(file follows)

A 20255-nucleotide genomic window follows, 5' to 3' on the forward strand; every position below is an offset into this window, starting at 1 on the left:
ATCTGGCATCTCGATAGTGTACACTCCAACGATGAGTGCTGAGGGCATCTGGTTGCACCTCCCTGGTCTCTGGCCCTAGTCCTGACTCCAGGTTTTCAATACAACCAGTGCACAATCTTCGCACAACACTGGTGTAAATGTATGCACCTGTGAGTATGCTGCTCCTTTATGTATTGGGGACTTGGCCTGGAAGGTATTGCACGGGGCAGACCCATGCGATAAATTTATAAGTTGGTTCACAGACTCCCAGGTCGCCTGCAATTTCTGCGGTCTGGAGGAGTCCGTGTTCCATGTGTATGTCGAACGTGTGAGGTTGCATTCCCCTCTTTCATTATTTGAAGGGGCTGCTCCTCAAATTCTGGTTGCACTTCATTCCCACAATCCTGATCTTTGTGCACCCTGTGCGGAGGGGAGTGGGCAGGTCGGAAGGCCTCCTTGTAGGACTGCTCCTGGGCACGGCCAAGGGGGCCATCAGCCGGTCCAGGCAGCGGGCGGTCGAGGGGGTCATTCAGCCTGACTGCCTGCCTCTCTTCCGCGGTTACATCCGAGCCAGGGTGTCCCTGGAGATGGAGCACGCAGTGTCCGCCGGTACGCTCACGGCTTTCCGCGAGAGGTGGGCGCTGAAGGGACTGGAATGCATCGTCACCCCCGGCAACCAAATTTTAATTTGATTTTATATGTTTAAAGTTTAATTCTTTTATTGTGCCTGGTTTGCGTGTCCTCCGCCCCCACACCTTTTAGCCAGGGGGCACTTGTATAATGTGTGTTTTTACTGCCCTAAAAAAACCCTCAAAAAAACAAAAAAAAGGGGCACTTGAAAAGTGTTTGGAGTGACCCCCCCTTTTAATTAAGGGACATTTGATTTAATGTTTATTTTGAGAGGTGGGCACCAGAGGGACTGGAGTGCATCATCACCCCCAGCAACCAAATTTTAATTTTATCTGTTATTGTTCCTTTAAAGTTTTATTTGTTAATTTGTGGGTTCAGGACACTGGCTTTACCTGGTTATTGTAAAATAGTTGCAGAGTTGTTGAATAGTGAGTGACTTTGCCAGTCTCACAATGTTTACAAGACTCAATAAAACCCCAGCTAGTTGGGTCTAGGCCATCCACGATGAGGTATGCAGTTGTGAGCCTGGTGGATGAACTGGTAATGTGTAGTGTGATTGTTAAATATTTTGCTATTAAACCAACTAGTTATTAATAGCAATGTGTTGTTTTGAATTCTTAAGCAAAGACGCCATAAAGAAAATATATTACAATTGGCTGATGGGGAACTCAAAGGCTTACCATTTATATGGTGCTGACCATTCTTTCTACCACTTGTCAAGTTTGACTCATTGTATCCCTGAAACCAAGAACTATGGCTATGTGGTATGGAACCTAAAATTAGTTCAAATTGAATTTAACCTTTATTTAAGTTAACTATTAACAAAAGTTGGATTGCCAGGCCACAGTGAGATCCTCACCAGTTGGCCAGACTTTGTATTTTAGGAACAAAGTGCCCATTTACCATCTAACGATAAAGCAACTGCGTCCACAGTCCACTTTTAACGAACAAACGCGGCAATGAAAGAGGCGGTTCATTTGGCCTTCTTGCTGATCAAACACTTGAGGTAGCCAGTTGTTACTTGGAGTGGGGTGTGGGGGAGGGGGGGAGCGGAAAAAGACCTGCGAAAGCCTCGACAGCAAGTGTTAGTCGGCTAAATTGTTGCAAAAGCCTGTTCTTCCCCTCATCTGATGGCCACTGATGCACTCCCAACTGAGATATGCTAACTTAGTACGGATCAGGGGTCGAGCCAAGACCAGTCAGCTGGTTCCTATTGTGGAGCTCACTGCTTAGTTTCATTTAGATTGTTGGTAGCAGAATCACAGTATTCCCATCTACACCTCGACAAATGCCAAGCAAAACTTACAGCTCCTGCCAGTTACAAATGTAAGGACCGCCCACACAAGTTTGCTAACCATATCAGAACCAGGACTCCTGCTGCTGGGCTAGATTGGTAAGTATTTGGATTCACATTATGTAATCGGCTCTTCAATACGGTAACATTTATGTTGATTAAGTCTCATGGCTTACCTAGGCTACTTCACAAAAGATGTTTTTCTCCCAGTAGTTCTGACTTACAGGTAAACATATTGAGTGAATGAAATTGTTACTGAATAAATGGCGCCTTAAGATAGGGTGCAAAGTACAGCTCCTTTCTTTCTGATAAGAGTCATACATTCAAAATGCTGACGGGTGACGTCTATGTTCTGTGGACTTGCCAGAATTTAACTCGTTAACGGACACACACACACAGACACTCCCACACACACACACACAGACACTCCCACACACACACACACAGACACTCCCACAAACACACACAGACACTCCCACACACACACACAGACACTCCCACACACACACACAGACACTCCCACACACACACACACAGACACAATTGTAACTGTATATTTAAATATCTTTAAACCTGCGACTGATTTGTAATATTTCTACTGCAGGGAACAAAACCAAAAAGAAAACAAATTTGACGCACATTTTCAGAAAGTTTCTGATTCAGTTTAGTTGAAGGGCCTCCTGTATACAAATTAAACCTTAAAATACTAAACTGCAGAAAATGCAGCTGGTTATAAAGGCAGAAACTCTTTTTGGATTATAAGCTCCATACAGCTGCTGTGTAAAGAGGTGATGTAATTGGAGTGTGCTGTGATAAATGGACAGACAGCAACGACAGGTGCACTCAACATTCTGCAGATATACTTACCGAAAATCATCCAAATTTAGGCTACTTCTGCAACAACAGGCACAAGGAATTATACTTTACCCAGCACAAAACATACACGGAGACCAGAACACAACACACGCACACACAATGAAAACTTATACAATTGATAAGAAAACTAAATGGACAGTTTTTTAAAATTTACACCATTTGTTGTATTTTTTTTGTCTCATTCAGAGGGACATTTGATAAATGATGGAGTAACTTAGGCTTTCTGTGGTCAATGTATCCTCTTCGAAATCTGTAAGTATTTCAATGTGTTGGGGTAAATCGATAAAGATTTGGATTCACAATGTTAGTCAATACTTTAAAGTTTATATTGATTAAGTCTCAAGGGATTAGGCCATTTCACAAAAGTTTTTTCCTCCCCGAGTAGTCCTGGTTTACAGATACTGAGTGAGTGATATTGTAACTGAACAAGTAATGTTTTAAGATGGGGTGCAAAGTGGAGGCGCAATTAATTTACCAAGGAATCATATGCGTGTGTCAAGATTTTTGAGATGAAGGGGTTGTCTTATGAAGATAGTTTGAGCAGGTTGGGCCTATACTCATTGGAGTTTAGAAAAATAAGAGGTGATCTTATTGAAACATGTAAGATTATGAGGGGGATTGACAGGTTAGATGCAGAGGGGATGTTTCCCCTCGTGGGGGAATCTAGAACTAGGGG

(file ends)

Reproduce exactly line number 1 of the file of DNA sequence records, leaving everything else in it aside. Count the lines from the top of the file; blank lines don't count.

A 20255-nucleotide genomic window follows, 5' to 3' on the forward strand; every position below is an offset into this window, starting at 1 on the left: